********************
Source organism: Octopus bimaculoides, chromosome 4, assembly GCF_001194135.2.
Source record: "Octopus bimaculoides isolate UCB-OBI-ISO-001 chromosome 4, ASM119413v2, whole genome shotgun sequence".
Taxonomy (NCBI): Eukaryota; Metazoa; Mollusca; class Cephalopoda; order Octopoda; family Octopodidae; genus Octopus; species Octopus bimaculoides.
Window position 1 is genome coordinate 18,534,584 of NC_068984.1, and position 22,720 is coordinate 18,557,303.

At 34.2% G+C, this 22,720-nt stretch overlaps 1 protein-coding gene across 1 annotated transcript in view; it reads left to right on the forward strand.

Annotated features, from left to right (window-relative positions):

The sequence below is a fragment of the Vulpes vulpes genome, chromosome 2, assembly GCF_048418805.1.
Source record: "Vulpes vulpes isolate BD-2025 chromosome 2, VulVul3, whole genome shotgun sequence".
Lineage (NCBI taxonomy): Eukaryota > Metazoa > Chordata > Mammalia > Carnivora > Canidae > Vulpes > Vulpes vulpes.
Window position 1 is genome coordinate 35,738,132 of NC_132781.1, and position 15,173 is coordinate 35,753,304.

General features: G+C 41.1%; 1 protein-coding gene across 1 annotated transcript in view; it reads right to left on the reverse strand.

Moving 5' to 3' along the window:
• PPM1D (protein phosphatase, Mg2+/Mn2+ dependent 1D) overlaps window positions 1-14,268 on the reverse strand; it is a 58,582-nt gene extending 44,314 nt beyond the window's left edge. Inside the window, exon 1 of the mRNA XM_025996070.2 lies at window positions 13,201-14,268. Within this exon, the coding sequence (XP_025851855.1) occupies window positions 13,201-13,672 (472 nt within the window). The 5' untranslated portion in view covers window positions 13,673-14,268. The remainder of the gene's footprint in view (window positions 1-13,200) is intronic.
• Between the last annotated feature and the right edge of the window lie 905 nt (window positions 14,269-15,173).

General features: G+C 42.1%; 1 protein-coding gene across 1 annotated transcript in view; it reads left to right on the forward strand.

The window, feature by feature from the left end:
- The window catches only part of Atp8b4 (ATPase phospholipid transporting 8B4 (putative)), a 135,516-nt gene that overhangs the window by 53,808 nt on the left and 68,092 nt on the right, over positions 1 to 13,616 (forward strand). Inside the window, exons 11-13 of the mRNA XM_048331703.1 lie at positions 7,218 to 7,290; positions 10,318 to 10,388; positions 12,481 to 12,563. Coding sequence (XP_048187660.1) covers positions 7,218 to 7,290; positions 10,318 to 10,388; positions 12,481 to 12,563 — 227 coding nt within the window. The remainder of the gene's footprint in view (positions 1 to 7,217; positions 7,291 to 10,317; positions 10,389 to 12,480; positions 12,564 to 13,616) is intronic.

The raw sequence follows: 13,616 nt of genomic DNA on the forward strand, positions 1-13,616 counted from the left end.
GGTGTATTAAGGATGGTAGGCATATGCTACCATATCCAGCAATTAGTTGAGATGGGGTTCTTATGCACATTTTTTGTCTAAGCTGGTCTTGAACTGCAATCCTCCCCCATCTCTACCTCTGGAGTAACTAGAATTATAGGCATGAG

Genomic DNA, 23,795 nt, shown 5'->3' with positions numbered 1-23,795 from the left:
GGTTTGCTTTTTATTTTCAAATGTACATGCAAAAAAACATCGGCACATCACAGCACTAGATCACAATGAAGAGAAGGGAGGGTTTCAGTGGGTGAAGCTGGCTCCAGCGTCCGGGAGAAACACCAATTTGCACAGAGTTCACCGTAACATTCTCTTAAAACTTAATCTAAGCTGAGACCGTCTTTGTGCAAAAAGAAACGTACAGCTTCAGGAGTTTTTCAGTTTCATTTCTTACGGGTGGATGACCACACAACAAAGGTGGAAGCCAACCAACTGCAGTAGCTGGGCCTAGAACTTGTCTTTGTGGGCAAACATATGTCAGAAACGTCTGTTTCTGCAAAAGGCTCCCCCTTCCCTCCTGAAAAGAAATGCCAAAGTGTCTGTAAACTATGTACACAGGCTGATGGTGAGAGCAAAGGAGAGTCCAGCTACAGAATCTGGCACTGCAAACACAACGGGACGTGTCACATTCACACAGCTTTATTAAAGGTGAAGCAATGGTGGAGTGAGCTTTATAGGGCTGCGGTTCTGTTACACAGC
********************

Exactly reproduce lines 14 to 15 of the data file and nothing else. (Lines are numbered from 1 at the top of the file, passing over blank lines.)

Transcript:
• Between the last annotated feature and the right edge of the window lie 905 nt (window positions 14,269-15,173).

General features: G+C 42.1%; 1 protein-coding gene across 1 annotated transcript in view; it reads left to right on the forward strand.